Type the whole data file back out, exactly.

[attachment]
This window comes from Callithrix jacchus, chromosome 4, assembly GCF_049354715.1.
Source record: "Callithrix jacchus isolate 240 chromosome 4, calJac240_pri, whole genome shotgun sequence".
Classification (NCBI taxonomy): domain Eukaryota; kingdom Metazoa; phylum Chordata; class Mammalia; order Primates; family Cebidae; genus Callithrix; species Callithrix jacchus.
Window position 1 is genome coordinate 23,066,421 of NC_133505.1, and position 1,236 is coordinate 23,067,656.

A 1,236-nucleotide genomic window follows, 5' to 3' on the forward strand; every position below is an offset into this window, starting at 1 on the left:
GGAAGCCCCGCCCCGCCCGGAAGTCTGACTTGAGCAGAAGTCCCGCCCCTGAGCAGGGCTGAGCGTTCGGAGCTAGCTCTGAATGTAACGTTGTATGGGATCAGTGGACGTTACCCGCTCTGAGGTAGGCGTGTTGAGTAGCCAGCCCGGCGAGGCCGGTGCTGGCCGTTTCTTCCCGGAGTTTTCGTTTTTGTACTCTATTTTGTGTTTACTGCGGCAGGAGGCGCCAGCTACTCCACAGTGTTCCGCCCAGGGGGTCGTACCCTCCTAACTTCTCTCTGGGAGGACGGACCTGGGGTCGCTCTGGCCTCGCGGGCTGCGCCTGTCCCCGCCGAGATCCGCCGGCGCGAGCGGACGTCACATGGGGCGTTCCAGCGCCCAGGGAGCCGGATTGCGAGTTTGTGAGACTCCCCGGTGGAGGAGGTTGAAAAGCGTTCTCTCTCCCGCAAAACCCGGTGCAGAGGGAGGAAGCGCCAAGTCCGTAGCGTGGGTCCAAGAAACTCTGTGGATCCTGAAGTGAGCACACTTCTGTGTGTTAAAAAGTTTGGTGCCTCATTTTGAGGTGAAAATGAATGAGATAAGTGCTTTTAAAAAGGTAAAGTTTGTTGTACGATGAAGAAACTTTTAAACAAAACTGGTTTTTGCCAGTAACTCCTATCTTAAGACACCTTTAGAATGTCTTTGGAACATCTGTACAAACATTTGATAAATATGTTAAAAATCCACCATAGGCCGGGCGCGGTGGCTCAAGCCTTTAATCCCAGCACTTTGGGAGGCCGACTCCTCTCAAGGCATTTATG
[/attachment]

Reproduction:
This window comes from Callithrix jacchus, chromosome 4, assembly GCF_049354715.1.
Source record: "Callithrix jacchus isolate 240 chromosome 4, calJac240_pri, whole genome shotgun sequence".
Classification (NCBI taxonomy): domain Eukaryota; kingdom Metazoa; phylum Chordata; class Mammalia; order Primates; family Cebidae; genus Callithrix; species Callithrix jacchus.
Window position 1 is genome coordinate 23,066,421 of NC_133505.1, and position 1,236 is coordinate 23,067,656.

A 1,236-nucleotide genomic window follows, 5' to 3' on the forward strand; every position below is an offset into this window, starting at 1 on the left:
GGAAGCCCCGCCCCGCCCGGAAGTCTGACTTGAGCAGAAGTCCCGCCCCTGAGCAGGGCTGAGCGTTCGGAGCTAGCTCTGAATGTAACGTTGTATGGGATCAGTGGACGTTACCCGCTCTGAGGTAGGCGTGTTGAGTAGCCAGCCCGGCGAGGCCGGTGCTGGCCGTTTCTTCCCGGAGTTTTCGTTTTTGTACTCTATTTTGTGTTTACTGCGGCAGGAGGCGCCAGCTACTCCACAGTGTTCCGCCCAGGGGGTCGTACCCTCCTAACTTCTCTCTGGGAGGACGGACCTGGGGTCGCTCTGGCCTCGCGGGCTGCGCCTGTCCCCGCCGAGATCCGCCGGCGCGAGCGGACGTCACATGGGGCGTTCCAGCGCCCAGGGAGCCGGATTGCGAGTTTGTGAGACTCCCCGGTGGAGGAGGTTGAAAAGCGTTCTCTCTCCCGCAAAACCCGGTGCAGAGGGAGGAAGCGCCAAGTCCGTAGCGTGGGTCCAAGAAACTCTGTGGATCCTGAAGTGAGCACACTTCTGTGTGTTAAAAAGTTTGGTGCCTCATTTTGAGGTGAAAATGAATGAGATAAGTGCTTTTAAAAAGGTAAAGTTTGTTGTACGATGAAGAAACTTTTAAACAAAACTGGTTTTTGCCAGTAACTCCTATCTTAAGACACCTTTAGAATGTCTTTGGAACATCTGTACAAACATTTGATAAATATGTTAAAAATCCACCATAGGCCGGGCGCGGTGGCTCAAGCCTTTAATCCCAGCACTTTGGGAGGCCGACTCCTCTCAAGGCATTTATG